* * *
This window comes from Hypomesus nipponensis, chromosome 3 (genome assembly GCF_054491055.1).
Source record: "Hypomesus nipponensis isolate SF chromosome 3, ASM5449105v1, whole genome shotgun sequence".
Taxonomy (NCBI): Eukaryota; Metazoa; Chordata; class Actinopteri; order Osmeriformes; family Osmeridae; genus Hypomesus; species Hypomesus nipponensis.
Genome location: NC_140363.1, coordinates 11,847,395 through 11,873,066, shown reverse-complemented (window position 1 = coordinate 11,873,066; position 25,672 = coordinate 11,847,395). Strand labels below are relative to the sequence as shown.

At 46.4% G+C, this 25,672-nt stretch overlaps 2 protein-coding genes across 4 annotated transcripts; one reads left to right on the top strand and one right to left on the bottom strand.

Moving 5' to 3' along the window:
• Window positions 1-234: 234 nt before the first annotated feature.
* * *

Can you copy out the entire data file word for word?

This window comes from Hypomesus nipponensis, chromosome 3 (genome assembly GCF_054491055.1).
Source record: "Hypomesus nipponensis isolate SF chromosome 3, ASM5449105v1, whole genome shotgun sequence".
Taxonomy (NCBI): Eukaryota; Metazoa; Chordata; class Actinopteri; order Osmeriformes; family Osmeridae; genus Hypomesus; species Hypomesus nipponensis.
Genome location: NC_140363.1, coordinates 11,847,395 through 11,873,066, shown reverse-complemented (window position 1 = coordinate 11,873,066; position 25,672 = coordinate 11,847,395). Strand labels below are relative to the sequence as shown.

At 46.4% G+C, this 25,672-nt stretch overlaps 2 protein-coding genes across 4 annotated transcripts; one reads left to right on the top strand and one right to left on the bottom strand.

Moving 5' to 3' along the window:
• Window positions 1-234: 234 nt before the first annotated feature.